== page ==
I’ll admit I was a little nervous going into The Artist. A 100 minute, black & white, 4×3, silent film released in 2011…? I mean, I can toss a Buster Keaton DVD in my PS3 and be as happy as the next guy, but how audacious that someone would try and release a silent movie in modern times…! The people who made The Artist have balls. Big black & white balls.
Though, the more I think about it, maybe creating an original silent film in 2011 isn’t that insane of an idea. The film never really tries to trick you into thinking that your actually watching a film made in the 1930s. Different than how 2009’s House of the Devil really tried to trick you into thinking it was actually a 1980s horror film. No The Artist has too many modernisms (hey, that’s not a word!). A middle finger here, a touch of all too clean special effects there, and there’s always the “Hey, there’s John Goodman!” factor. But most of all, the film is so brilliantly self-referential. It’s one of the most meta films I’ve seen in a while.
Starting out with a silent film within a silent film, the whole thing is a wink at itself. The audience applauds. We hear nothing. There are even scenes where the actual scarce audience watching The Artist (the other 6 people in the theater and I) become sort of a layer of meta while watching the scarce audience watching the outdated filmmaking in the in the film that is using outdated filmmaking, The Artist. Huh? In an era of film when everyone is talking about the future of 3D technology, whether it’s here to stay or not, The Artist then uses a completely outdated method of filmmaking to reference the incoming panic of new technology. But at the same time, using the angle of a black & white silent film proved to be a better storytelling device than 3D has ever done. But talkies eventually did take over, does that mean we should accept the promise of radical new technology? Perhaps I’m overthinking this. I’m just saying, The Artist can provide some deep thinking if you want it to.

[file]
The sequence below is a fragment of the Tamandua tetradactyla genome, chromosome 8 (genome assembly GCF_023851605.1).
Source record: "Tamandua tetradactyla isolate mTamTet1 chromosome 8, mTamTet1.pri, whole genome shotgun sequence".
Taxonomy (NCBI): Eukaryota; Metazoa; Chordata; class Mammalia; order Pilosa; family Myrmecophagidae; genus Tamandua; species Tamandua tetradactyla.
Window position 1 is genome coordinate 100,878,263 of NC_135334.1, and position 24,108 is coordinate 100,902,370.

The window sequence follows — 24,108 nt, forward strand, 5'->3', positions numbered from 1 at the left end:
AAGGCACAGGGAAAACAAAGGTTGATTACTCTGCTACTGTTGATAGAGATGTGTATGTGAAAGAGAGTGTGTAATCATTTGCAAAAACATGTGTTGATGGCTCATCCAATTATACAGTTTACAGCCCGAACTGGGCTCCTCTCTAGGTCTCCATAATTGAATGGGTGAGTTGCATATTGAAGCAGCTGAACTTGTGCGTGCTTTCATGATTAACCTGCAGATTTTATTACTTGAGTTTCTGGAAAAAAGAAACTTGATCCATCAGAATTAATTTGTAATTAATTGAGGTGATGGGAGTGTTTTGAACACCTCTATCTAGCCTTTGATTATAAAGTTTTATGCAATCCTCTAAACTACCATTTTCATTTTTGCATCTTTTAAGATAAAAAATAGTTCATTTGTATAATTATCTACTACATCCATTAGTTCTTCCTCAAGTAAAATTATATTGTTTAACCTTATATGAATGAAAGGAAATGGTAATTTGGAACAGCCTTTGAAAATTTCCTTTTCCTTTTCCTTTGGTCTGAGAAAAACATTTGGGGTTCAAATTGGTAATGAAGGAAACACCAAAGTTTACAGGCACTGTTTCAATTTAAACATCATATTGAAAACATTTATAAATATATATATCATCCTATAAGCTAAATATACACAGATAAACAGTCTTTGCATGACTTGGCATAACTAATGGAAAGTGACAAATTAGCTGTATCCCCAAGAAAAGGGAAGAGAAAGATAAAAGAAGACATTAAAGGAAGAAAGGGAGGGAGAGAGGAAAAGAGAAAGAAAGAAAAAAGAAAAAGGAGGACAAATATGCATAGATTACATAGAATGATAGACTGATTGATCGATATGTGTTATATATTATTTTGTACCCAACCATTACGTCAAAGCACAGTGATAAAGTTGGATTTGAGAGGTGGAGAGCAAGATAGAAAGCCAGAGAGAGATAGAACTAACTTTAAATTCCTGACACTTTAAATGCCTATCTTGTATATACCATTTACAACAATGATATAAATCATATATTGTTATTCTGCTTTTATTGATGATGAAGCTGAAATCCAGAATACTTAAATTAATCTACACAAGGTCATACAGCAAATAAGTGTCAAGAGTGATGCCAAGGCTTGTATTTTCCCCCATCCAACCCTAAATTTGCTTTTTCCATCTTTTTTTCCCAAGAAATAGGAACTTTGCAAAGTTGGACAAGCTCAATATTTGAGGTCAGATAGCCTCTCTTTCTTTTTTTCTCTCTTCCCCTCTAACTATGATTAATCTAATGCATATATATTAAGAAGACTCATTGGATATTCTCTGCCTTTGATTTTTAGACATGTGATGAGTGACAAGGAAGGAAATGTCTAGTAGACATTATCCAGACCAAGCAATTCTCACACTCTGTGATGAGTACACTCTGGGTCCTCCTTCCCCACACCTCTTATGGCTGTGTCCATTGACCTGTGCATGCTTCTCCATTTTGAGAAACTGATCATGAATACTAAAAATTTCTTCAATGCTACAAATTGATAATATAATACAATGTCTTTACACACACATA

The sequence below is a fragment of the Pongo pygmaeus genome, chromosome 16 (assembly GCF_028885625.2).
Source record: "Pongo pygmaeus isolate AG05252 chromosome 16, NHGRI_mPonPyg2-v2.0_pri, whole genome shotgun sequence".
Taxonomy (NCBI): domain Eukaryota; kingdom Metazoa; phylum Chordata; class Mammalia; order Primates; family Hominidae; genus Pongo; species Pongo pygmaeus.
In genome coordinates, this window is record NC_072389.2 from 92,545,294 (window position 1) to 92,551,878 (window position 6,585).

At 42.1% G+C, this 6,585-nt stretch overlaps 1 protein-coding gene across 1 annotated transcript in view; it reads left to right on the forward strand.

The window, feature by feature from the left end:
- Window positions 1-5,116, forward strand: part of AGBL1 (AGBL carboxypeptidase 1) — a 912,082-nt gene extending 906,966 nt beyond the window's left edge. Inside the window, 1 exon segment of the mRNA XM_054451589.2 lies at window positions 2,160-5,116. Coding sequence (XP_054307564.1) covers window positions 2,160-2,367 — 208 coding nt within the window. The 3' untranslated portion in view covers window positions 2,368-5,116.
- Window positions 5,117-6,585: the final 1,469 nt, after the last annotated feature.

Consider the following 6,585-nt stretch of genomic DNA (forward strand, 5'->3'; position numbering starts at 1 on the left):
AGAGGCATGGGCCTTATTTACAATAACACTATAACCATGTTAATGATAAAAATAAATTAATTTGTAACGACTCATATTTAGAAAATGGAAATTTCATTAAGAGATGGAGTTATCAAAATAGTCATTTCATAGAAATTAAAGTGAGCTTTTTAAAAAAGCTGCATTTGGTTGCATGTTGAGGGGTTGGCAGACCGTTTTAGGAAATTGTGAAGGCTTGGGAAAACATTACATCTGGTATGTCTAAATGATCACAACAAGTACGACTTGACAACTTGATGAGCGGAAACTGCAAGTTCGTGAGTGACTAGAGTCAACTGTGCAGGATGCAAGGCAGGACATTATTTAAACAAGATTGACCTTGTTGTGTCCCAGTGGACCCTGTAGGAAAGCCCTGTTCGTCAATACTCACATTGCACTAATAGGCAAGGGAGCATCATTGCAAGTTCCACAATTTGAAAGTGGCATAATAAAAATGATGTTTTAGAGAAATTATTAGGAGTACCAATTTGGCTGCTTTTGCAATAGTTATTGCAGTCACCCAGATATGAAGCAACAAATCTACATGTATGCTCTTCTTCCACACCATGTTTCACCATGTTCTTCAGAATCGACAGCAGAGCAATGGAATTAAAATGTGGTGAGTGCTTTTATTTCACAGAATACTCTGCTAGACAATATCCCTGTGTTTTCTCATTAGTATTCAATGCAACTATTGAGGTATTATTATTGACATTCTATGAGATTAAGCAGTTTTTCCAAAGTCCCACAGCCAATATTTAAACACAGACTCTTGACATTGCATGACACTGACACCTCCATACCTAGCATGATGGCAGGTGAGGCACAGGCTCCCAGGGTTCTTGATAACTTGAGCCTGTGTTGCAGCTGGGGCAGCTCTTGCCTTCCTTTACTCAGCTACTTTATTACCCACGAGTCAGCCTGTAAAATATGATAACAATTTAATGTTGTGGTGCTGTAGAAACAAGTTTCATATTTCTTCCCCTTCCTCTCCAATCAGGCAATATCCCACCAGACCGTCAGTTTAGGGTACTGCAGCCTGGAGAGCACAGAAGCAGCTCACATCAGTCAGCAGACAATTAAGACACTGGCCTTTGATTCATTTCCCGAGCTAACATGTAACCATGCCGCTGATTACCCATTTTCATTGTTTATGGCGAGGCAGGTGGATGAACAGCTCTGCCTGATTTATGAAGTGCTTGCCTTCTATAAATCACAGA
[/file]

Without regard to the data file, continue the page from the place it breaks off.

Throw all that aside, and you’ve got a great story anyway. It’s been done before; the silent film star having to adapt to the ever-growing threat of talkies messing up his career. Again, trying to pass this film off as anything but a reference would be silly. If this same film got released in 1931, it probably wouldn’t be all that significant. It is a modern callback to a golden era, kind of how Singing in the Rain was. I wouldn’t quite call it a film history lesson; even if is a love letter to a historical film period, because it works so well on even the most basic of levels. However, to shoot The Artist in any other way than it actually played out would immediately make it shitty. Making this a back-and-forth between talking and silent would have ruined this film. It needed to be silent the whole time. I’ll admit, the whole thing is a bit of an exercise; but a well thought out, very well executed exercise. I would hesitate to call this film a gimmick (I’m sure anyone really is), because the only way to pull this off is to do it the way that they did it.
The heart of this film is in the right place no matter what you interpret otherwise. If you were to read The Artist on simply the surface level, you’d still get a rewarding experience. The acting is fantastic, the cinematography is great, and the story is simple but masterfully told. The set designs and costumes are pitch perfect. It’s funny, it’s sad, it even gets really fucking dark for a little bit near the end. The protagonist is one of the most likable characters you could ever imagine. The Artist left a smile on my face. If you’ve ever had an interest in silent films, go see this movie. I would graciously recommend this film to anybody. It’s fantastic. But if you are completely turned off by the thought of sitting through a silent movie, then maybe The Artist is just not for you. It’s just a different way of storytelling, but I can see how some (or a lot) of people living in 2011 wouldn’t jump at the opportunity to see this. Why would they, when Alvin and the Chipmunks have released yet another squeakquel? They’re chipwrecked this time!
Even though it’s not The Kid or The General (it doesn’t try to be), I thought The Artist was a splendid little film. One of the best of last year.
9 out of 10